In this respect, traditional media hanging its hopes on the iPad is a little like scribes banking on the printing press to mass produce illuminated Bibles to keep them in a job. Broadcast media is not a great fit with a peer to peer environment - just as hand-painted books don't make a great deal of sense in print. And the killer app of the iPad, like every other wifi/3G-enabled device on planet earth... remains the internet.

So that's the theory. But there are also a couple of practical points.

First: I want my music updates to synch to all my listening points at once. It's a nightmare having to update all the ipods in my house every time someone gets a bit of new content to add to them all - even via iTunes.
Clunky, restrictive, crash-tastic and not the intuitive experience for first timers the black-polo-neck brigade would have you believe.

The solution, of course is streaming and it is cloud. Apple must know that, surely?

I hear rumours of a streaming service from Apple later this year. Which should have Spotify quaking in its boots.

Which dovetails nicely with my last point. Apple has made its fortune by being very device specific and device focused. To survive in the age of the cloud it must change.

For example - I'd love to see the iPod speaker doc that an iPad will fit in. My iPhone isn't compatible with mine - so good luck!

Already the device-specific nature of Apple's offerings are so focused they are becoming incompatible with each other. Some older macbook pro's won't charge an iPad either. Screw the legacy hey?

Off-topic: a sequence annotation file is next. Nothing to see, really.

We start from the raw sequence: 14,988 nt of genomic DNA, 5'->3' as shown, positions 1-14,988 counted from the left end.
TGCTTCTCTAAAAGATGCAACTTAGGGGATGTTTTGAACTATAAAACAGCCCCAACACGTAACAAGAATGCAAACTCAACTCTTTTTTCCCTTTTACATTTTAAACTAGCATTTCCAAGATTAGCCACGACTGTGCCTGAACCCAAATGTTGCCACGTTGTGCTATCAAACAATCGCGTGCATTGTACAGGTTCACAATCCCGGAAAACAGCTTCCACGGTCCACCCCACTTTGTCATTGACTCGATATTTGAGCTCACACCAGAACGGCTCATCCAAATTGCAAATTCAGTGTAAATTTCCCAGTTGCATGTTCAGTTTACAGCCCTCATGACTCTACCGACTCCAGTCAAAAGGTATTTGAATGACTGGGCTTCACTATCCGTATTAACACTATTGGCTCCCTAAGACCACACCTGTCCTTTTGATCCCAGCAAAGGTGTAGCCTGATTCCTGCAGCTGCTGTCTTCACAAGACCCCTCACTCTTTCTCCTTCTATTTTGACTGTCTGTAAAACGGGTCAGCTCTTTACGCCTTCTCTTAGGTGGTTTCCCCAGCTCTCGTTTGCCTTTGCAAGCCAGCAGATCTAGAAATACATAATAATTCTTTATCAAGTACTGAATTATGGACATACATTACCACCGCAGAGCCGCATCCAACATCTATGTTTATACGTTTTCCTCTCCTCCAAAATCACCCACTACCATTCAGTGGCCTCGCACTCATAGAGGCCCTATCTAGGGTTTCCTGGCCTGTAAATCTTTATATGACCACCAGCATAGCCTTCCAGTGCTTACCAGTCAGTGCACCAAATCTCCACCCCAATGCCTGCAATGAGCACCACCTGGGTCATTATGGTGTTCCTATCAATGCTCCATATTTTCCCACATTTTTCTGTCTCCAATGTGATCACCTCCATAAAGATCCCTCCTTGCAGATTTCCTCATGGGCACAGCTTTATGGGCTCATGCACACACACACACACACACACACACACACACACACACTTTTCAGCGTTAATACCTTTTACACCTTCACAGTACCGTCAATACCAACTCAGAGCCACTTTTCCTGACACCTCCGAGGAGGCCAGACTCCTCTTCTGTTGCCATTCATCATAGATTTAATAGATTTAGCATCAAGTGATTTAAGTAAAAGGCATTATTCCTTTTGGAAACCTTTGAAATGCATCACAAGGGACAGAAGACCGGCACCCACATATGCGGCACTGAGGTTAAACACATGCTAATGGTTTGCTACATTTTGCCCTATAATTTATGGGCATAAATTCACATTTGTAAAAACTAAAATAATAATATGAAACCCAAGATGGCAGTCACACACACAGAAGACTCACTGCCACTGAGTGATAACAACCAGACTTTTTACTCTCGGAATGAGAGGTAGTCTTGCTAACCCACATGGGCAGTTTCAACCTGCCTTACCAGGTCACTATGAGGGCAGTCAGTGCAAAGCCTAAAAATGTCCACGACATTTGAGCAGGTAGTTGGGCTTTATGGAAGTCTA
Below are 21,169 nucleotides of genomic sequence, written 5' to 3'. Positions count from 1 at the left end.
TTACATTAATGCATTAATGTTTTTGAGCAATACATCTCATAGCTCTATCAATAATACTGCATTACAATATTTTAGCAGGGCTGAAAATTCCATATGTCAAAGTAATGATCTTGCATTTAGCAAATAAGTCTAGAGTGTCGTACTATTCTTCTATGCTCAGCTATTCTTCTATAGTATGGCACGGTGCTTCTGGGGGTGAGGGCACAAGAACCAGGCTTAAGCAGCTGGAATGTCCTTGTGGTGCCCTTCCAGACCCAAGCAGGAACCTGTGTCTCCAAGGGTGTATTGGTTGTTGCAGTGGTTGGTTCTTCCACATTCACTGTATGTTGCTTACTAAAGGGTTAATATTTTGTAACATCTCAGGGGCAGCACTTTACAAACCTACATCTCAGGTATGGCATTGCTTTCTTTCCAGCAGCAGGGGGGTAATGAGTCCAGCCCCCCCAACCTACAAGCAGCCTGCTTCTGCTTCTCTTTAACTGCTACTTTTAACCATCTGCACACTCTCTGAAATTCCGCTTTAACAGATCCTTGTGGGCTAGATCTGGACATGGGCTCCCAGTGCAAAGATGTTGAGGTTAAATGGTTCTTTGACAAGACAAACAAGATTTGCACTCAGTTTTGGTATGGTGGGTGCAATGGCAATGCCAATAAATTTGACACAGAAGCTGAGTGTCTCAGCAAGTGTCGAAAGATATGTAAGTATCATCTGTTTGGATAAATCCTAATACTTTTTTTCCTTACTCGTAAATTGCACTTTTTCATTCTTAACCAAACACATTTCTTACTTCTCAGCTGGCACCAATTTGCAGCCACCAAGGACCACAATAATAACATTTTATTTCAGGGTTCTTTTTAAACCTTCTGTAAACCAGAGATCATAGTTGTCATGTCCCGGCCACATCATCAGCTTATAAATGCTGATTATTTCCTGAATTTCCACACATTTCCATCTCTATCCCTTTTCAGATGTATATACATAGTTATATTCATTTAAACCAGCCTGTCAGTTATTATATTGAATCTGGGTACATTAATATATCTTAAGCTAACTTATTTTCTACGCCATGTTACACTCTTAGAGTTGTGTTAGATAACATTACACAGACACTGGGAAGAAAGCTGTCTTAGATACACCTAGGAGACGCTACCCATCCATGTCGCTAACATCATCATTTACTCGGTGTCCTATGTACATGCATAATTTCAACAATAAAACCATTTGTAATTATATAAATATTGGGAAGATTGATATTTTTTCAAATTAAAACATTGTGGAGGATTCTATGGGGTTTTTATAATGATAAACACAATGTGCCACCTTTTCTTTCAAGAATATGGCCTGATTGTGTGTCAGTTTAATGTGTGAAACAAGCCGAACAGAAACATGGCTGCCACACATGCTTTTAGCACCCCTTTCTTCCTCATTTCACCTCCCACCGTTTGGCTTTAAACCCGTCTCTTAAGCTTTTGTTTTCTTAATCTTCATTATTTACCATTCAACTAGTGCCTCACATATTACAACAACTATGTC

If they are prepared to do that to some current devices- why not all? Imagine all your ipods becoming as useless as your portable CD player. It's going to happen - and soon.

Right now I am waiting before committing to another long-term phone contract - waiting on the iPhone 4G due this summer (I have an out-of-contract 3G currently).

I'm waiting because of the lock-in apple has on my contacts, my music and all those apps.

But I'm starting to wonder how wise a strategy that is.

Services are everything in the age of the cloud - services that play brilliantly out on every possible device.

Those who make the best ones will win. Interesting that it has been outsiders (such as LalA, Spotify and LastFM, who are disrupting the iTunes model and showing the way Apple must behave.

Spotify doesn't make devices. Nor does Google. And perhaps one day soon, nor will Apple.
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The rate of change is so rapid it's difficult for one person to keep up to speed. Let's pool our thoughts, share our reactions and, who knows, even reach some shared conclusions worth arriving at?